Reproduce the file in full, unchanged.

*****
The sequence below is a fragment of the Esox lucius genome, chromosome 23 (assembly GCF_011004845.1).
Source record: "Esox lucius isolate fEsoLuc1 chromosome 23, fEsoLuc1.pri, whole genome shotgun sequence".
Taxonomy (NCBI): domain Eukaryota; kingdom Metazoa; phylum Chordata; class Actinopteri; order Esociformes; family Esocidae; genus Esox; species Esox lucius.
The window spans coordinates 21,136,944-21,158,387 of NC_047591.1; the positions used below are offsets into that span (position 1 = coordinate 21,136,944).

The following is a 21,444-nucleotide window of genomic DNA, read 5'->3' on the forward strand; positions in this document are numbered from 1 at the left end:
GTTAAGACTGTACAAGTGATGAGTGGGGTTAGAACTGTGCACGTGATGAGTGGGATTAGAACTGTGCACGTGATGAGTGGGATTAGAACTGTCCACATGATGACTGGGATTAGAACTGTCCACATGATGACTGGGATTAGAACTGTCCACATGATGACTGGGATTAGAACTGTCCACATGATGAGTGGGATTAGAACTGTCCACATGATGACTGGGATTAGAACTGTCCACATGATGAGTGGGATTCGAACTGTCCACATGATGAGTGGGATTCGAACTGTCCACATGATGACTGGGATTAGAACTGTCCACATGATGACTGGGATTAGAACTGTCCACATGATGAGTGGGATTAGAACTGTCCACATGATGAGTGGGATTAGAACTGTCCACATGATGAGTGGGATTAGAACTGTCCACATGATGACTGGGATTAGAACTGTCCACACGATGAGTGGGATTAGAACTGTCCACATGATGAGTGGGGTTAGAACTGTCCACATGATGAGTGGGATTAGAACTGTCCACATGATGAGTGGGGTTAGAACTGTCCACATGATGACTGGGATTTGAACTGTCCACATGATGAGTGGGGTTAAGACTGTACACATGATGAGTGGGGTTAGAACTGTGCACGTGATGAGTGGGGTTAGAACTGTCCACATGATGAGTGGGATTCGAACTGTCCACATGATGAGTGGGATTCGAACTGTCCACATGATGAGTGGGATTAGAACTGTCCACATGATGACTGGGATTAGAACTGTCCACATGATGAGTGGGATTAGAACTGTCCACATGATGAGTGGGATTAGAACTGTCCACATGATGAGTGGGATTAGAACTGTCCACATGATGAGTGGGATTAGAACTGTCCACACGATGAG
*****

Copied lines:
The sequence below is a fragment of the Esox lucius genome, chromosome 23 (assembly GCF_011004845.1).
Source record: "Esox lucius isolate fEsoLuc1 chromosome 23, fEsoLuc1.pri, whole genome shotgun sequence".
Taxonomy (NCBI): domain Eukaryota; kingdom Metazoa; phylum Chordata; class Actinopteri; order Esociformes; family Esocidae; genus Esox; species Esox lucius.
The window spans coordinates 21,136,944-21,158,387 of NC_047591.1; the positions used below are offsets into that span (position 1 = coordinate 21,136,944).

The following is a 21,444-nucleotide window of genomic DNA, read 5'->3' on the forward strand; positions in this document are numbered from 1 at the left end:
GTTAAGACTGTACAAGTGATGAGTGGGGTTAGAACTGTGCACGTGATGAGTGGGATTAGAACTGTGCACGTGATGAGTGGGATTAGAACTGTCCACATGATGACTGGGATTAGAACTGTCCACATGATGACTGGGATTAGAACTGTCCACATGATGACTGGGATTAGAACTGTCCACATGATGAGTGGGATTAGAACTGTCCACATGATGACTGGGATTAGAACTGTCCACATGATGAGTGGGATTCGAACTGTCCACATGATGAGTGGGATTCGAACTGTCCACATGATGACTGGGATTAGAACTGTCCACATGATGACTGGGATTAGAACTGTCCACATGATGAGTGGGATTAGAACTGTCCACATGATGAGTGGGATTAGAACTGTCCACATGATGAGTGGGATTAGAACTGTCCACATGATGACTGGGATTAGAACTGTCCACACGATGAGTGGGATTAGAACTGTCCACATGATGAGTGGGGTTAGAACTGTCCACATGATGAGTGGGATTAGAACTGTCCACATGATGAGTGGGGTTAGAACTGTCCACATGATGACTGGGATTTGAACTGTCCACATGATGAGTGGGGTTAAGACTGTACACATGATGAGTGGGGTTAGAACTGTGCACGTGATGAGTGGGGTTAGAACTGTCCACATGATGAGTGGGATTCGAACTGTCCACATGATGAGTGGGATTCGAACTGTCCACATGATGAGTGGGATTAGAACTGTCCACATGATGACTGGGATTAGAACTGTCCACATGATGAGTGGGATTAGAACTGTCCACATGATGAGTGGGATTAGAACTGTCCACATGATGAGTGGGATTAGAACTGTCCACATGATGAGTGGGATTAGAACTGTCCACACGATGAG